Yellen also teased in her speech further U.S. sanctions against Iran if their involvement in Hamas’ terrorist attacks are confirmed. McDonald warned over the implications of sanctions as “an overused tool.”
“It’s a weapon that should be used once, twice a decade. Unfortunately, they’ve been using this weapon I think almost every year to multiple countries. So you’re using against Russia, Venezuela, using it against Libya. You’ve used these weapons of sanctions against so many different countries,” McDonald noted, “so the sanctions have diminishing returns over time.”
“That is another problem for next year with the dollar, because if the Fed’s done hiking rates at same time the Treasury is using these sanctions again and again and again on multiple different countries, it just creates a whole backdrop where a lot of investors in the world, like Saudi Arabia, maybe they buy less Treasuries or it’s just different countries in the world, China buying less Treasuries. So the sanctions game is very, very dangerous game,” he continued.
With the possibility of U.S. defense aid being given to Israel as more than likely, McDonald estimated that it could add $1.4 trillion to America’s debt, plus interest.
“That’s crowding out a lot of either defense spending, a lot of other discretionary, maybe it’s money for schools, maybe it’s cancer research. It’s just crowding out a lot of things,” the market expert said. “Then we have to sell more bonds to the public, and then if global investors are buying less bonds than they were, it sets up for just a totally new world of higher inflation, higher interest rates, and that sets up for you wanting to belong to a totally different basket of investments.”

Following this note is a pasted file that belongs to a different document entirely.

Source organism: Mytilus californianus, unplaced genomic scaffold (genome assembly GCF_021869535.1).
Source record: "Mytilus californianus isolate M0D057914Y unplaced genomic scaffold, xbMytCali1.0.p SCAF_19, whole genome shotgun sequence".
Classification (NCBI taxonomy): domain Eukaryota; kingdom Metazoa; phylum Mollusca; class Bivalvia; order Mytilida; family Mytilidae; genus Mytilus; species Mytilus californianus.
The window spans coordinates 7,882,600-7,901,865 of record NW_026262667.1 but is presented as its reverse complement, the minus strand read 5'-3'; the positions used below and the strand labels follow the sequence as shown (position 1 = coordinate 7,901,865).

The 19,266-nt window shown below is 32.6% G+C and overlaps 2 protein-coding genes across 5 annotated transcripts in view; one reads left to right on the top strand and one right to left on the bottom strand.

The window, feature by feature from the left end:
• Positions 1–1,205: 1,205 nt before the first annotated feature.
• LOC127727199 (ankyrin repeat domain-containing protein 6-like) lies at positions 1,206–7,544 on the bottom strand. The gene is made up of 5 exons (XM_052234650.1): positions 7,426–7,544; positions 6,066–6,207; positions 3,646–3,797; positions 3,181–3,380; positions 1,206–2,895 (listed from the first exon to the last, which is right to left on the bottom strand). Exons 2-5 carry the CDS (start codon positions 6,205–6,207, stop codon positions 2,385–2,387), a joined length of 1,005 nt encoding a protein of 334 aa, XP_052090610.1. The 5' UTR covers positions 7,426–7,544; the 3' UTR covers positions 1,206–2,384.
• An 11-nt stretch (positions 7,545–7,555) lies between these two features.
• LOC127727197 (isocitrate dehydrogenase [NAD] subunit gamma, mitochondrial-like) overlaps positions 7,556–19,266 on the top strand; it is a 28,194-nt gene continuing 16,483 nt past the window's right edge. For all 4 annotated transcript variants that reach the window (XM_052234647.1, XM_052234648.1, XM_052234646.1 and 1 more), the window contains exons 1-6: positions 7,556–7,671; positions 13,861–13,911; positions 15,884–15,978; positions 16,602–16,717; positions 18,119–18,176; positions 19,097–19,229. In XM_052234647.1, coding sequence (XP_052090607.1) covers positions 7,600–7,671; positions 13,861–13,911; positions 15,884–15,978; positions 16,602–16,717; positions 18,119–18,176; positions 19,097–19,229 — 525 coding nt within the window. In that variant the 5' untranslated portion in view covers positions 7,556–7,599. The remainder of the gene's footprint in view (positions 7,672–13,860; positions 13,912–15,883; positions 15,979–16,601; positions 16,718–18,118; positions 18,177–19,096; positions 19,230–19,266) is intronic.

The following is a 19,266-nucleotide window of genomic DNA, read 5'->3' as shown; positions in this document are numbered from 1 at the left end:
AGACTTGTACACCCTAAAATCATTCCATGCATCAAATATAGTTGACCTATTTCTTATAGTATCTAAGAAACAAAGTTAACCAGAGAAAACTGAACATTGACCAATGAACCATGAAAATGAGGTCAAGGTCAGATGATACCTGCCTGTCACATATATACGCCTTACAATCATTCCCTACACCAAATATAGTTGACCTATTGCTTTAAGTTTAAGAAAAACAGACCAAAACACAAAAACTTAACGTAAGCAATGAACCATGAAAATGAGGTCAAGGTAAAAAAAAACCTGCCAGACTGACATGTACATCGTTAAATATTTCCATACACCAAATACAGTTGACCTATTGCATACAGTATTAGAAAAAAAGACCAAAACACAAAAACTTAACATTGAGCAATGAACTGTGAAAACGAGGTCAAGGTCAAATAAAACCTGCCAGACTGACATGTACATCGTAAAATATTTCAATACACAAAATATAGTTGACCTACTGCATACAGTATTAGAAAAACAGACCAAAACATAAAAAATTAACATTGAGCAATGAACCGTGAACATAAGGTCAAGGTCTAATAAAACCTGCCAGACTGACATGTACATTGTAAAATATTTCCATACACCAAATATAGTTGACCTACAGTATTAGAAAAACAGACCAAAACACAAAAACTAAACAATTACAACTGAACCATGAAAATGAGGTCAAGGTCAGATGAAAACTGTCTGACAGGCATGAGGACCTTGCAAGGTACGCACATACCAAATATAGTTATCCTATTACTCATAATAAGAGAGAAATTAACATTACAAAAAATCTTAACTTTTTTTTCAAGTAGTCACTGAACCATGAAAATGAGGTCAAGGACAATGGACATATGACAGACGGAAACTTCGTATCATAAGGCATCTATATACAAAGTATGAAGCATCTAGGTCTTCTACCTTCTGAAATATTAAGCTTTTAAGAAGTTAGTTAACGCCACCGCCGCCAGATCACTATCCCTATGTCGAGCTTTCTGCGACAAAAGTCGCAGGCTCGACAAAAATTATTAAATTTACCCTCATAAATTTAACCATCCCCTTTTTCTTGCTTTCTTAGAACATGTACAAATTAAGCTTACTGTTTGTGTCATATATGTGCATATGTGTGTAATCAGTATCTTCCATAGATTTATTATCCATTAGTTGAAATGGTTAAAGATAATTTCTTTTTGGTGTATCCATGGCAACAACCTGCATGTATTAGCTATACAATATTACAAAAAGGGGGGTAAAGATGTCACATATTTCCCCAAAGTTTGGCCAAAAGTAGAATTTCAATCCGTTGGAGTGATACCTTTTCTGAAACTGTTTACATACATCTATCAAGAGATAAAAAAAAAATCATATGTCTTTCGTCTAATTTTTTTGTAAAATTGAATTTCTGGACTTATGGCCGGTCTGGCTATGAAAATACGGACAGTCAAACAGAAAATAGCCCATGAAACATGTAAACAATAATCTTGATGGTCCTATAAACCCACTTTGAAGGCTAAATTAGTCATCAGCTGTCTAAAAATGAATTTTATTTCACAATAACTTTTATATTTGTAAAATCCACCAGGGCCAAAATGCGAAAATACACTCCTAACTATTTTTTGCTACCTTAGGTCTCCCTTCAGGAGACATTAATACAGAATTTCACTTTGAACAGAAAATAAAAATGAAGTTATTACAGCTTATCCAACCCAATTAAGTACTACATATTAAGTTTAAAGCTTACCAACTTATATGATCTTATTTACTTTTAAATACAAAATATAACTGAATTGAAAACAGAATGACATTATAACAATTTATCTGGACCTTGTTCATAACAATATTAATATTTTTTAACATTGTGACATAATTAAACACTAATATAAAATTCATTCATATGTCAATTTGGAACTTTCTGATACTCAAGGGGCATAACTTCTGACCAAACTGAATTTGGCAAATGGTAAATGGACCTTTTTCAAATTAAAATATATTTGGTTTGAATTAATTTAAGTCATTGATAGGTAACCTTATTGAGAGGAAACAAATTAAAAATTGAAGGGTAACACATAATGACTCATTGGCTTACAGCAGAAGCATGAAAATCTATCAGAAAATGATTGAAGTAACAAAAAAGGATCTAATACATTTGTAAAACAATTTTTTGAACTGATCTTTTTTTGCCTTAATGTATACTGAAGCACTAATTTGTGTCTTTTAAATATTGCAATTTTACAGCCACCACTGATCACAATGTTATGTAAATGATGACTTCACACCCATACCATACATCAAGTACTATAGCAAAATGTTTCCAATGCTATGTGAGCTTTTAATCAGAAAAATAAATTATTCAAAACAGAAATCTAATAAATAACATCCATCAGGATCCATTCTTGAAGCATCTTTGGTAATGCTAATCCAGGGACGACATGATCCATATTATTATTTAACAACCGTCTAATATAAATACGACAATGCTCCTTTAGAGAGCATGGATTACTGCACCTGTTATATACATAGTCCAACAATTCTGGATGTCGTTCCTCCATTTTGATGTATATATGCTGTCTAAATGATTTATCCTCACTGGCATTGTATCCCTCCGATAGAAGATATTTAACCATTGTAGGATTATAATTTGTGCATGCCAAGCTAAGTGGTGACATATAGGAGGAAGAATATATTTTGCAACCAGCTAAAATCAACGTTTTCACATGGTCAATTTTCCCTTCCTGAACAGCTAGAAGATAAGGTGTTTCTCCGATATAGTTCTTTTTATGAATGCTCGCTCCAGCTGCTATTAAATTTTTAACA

Those investments include hard asset companies like Alcoa, BHP Billiton and the XME ETF for metals and materials.
“So companies that actually own assets and produce assets. And so that’s the type of portfolio that’s going to do much better in a multipolar world. So that’s where we’re really kind of reallocating that portfolio from growth to value,” McDonald said. “We’re moving into a new world where you really want to be in totally different assets than you were the previous decade.”
Lakshmi Nagaraj years of experience in the field of journalism, Lakshmi Nagaraj heads the editorial operations of the JK News Live as a Video Creator and also a Digital Creator.
Email: [email protected]